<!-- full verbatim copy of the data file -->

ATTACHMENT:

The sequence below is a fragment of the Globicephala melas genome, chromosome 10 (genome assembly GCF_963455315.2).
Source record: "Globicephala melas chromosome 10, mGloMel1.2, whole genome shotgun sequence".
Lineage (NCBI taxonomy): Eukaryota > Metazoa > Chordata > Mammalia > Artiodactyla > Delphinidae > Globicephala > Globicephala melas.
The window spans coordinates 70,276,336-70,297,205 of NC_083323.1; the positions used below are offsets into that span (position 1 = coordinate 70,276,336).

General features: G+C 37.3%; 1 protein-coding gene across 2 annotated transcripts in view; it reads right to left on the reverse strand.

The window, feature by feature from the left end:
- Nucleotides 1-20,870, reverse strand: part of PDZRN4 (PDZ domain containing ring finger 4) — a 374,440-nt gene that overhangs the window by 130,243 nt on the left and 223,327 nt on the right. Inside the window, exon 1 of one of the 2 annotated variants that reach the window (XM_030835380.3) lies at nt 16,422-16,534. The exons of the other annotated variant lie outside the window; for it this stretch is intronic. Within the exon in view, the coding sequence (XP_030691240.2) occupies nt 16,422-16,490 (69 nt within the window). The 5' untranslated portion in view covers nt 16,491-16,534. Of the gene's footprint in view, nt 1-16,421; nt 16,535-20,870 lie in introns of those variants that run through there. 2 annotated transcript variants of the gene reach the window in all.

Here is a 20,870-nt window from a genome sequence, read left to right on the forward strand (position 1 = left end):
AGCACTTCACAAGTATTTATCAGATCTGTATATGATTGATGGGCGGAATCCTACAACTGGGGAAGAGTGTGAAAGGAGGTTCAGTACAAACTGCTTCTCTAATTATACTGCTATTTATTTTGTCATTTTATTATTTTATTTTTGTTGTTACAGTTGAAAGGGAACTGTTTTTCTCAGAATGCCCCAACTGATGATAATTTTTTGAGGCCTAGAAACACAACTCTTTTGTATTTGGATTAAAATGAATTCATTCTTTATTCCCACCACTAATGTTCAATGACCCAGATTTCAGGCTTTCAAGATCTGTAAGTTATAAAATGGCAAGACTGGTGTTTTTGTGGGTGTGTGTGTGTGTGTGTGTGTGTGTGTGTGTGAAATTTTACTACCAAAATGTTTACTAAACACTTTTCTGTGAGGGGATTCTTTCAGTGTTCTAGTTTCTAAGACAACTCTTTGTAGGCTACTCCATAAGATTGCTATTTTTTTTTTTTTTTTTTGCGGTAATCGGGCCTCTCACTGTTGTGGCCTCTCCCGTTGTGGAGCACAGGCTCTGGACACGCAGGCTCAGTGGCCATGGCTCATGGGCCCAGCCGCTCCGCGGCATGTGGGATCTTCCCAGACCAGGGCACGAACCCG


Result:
The sequence below is a fragment of the Globicephala melas genome, chromosome 10 (genome assembly GCF_963455315.2).
Source record: "Globicephala melas chromosome 10, mGloMel1.2, whole genome shotgun sequence".
Lineage (NCBI taxonomy): Eukaryota > Metazoa > Chordata > Mammalia > Artiodactyla > Delphinidae > Globicephala > Globicephala melas.
The window spans coordinates 70,276,336-70,297,205 of NC_083323.1; the positions used below are offsets into that span (position 1 = coordinate 70,276,336).

General features: G+C 37.3%; 1 protein-coding gene across 2 annotated transcripts in view; it reads right to left on the reverse strand.

The window, feature by feature from the left end:
- Nucleotides 1-20,870, reverse strand: part of PDZRN4 (PDZ domain containing ring finger 4) — a 374,440-nt gene that overhangs the window by 130,243 nt on the left and 223,327 nt on the right. Inside the window, exon 1 of one of the 2 annotated variants that reach the window (XM_030835380.3) lies at nt 16,422-16,534. The exons of the other annotated variant lie outside the window; for it this stretch is intronic. Within the exon in view, the coding sequence (XP_030691240.2) occupies nt 16,422-16,490 (69 nt within the window). The 5' untranslated portion in view covers nt 16,491-16,534. Of the gene's footprint in view, nt 1-16,421; nt 16,535-20,870 lie in introns of those variants that run through there. 2 annotated transcript variants of the gene reach the window in all.

Here is a 20,870-nt window from a genome sequence, read left to right on the forward strand (position 1 = left end):
AGCACTTCACAAGTATTTATCAGATCTGTATATGATTGATGGGCGGAATCCTACAACTGGGGAAGAGTGTGAAAGGAGGTTCAGTACAAACTGCTTCTCTAATTATACTGCTATTTATTTTGTCATTTTATTATTTTATTTTTGTTGTTACAGTTGAAAGGGAACTGTTTTTCTCAGAATGCCCCAACTGATGATAATTTTTTGAGGCCTAGAAACACAACTCTTTTGTATTTGGATTAAAATGAATTCATTCTTTATTCCCACCACTAATGTTCAATGACCCAGATTTCAGGCTTTCAAGATCTGTAAGTTATAAAATGGCAAGACTGGTGTTTTTGTGGGTGTGTGTGTGTGTGTGTGTGTGTGTGTGTGTGAAATTTTACTACCAAAATGTTTACTAAACACTTTTCTGTGAGGGGATTCTTTCAGTGTTCTAGTTTCTAAGACAACTCTTTGTAGGCTACTCCATAAGATTGCTATTTTTTTTTTTTTTTTTTGCGGTAATCGGGCCTCTCACTGTTGTGGCCTCTCCCGTTGTGGAGCACAGGCTCTGGACACGCAGGCTCAGTGGCCATGGCTCATGGGCCCAGCCGCTCCGCGGCATGTGGGATCTTCCCAGACCAGGGCACGAACCCG